• [0108]
    The appendage arm 520 includes a proximal end 526 that is rotatably coupled through a hinge assembly 542 to the top end 506 of the housing 502. The appendage arm 520 extends along an appendage axis 528 and rotates along the appendage rotation arc 544 between limits. The hinge assembly 542 is configured to permit the appendage arm 520 to rotate from a collapsed installation position to a deployed implanted position. When in the collapsed position, the appendage arm 520 is rotated in the direction of arrow 543 until the appendage axis 528 forms a very small acute angle, or is oriented substantially parallel to, a longitudinal axis 509 of the shell 508 of the LIMD 500. When in the deployed position, the appendage arm 520 rotates in the direction of arrow 545 until reaching a fully deployed outer limit of the arc of rotation as defined by the hinge assembly 542. When fully deployed, the appendage axis 528 projects outward at a larger acute angle (e.g. 10-150°) from the longitudinal axis 509 of the shell 508. The outer limit of the deployed position for the appendage arm 520 is controlled by the rotation range permitted at the hinge assembly 542 and may have spring tension tensioning it with respect to the stabilizer arm or the housing 502.
  • [0109]
    The LIMD 500 also includes a stabilizer arm 530 having a distal end 532 and a proximal end 536. The distal end 532 is formed integral with a pusher cup 534 that includes some type of pusher reception feature, such as a pusher receptacle 540. The pusher cup 534 and receptacle 540 are configured to receive an external pusher tool that is used by the physician when implanting the LIMD 500 (as explained below in more detail). As one example, the pusher receptacle 540 may include a threaded recess 541 that is configured to threadably and securely receive a tip of the pusher tool to ensure a secure attachment to the pusher tool during installation. Once the LIMD 500 is fully implanted, the tip of the pusher tool is unscrewed from the threaded receptacle 541. An expandable collet may be used, instead of a screw to attach the pusher tool to the stabilizer arm 530.
  • [0110]
    The stabilizer arm 530 is rotatably secured, at its proximal end 536, to the hinge assembly 542 to permit the stabilizer arm 530 to rotate along arc 546. The stabilizer arm 530 may be rotated between a collapsed installation position at which the stabilizer axis 538 is arranged at a very small acute angle or substantially parallel to the longitudinal axis 509. Once implanted, the stabilizer arm 530 is then permitted to rotate outward along arc 546 to a deployed position such that the stabilizer axis 538 forms a larger acute angle (e.g. 10-150°) with respect to the longitudinal axis 509. The hinge assembly 542 controls the range of rotation afforded to the stabilizer arm 530 and may have spring tension tensioning it with respect to the appendage arm 520 or the housing 502. At least one of the stabilizer arm 530 and appendage arm 520 may be constructed to have a core structure that is torque and compression resistant such that when the pusher tool is rotated or moved longitudinally, the stabilizer arm 530 and/or appendage arm 520 conveys rotational and longitudinal force from the pusher tool to the housing of the LIMD 500. For example, the core structure may include a metal (e.g. aluminum or stainless steel) braid encased in a biocompatible material, such as PTFE, ETFE or silicon rubber. The braid may have a hollow core in which insulated conductors run between electrodes and the LIMD 500.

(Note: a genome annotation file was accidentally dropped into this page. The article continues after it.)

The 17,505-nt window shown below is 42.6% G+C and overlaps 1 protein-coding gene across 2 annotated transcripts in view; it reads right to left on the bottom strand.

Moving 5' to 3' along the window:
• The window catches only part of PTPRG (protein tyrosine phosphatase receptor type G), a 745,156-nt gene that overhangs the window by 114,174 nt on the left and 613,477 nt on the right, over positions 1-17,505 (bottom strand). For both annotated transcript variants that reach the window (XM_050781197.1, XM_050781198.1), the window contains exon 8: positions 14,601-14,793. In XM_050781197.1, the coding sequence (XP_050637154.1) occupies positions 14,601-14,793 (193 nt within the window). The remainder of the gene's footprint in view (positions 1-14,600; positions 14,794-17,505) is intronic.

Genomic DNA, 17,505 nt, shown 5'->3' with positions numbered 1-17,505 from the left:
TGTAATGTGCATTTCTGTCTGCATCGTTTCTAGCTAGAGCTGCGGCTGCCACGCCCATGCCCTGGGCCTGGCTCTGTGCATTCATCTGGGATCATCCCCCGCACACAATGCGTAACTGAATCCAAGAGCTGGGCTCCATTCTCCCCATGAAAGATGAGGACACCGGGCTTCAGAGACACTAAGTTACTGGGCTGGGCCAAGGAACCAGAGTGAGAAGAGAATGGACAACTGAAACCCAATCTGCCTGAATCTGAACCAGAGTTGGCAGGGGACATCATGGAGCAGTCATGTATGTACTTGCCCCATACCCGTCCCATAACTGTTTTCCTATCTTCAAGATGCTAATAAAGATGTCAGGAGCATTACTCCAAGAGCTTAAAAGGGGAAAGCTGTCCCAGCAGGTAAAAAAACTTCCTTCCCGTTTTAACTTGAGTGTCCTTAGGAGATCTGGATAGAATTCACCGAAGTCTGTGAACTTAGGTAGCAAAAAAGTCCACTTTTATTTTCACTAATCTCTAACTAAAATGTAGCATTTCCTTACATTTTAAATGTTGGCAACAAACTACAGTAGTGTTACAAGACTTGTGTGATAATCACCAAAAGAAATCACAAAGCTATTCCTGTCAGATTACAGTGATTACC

• [0111]
    Optionally, the stabilizer arm 530 may be fixedly secured to the distal end 506 of the LIMD 500, such that the stabilizer arm 530 does not rotate relative to the longitudinal axis 509. Instead, in this alternative embodiment, the stabilizer arm 530 is rigidly secured to the distal end 506 and may be oriented such that the stabilizer axis 530 extends directly parallel or at an angle to the longitudinal axis 509 at all times, during installation and after deployment. Again, the stabilizer arm 530 and the appendage arm 520 collectively form an IC device extension.
  • [0112]
    As a further option, a pusher cup or multiple pusher cups 550 may be provided about the exterior surface of the shell 508 or on the distal top end 506. The pusher cup 550 includes a pusher receptacle 552 configured to receive the tip of a pusher tool that is used during implantation. The pusher cup 550 may be provided in place of, or in addition to, the pusher cup 534. For example, the stabilizer arm 530 may be entirely removed, in which case the pusher cup 550 may be provided on the side or top end 506 of the housing 502. Alternatively, when the stabilizer arm 530 is included, but is too flexible to convey rotational and/or longitudinal force onto the housing 502, then the pusher cup 550 may be included. As a further option, pusher cups 534, 550 may both be included such as when it is desirable to maintain secure connections to the housing 502 and the appendage arm 520 and stabilizer arm 530 while manipulated and navigated to respective implanted positions. For example, once the LIMD 500 is secured to the chamber wall, the introducer may be partially removed, yet one pusher tool or stylet may remain secured to the pusher cup 550 to maintain the LIMD 500 in a desired position and orientation while a second tool manipulates the appendage arm 520 and stabilizer arm 530 to implant positions. In this manner, the tool or stylet in pusher cup 550 prevents excess forces from being applied to the electrode 512 while the arms 520, 530 are navigated to installed positions. Further, the tool or stylet may remain in pusher cup 550 until a separate tool is disconnected from pusher cup 534.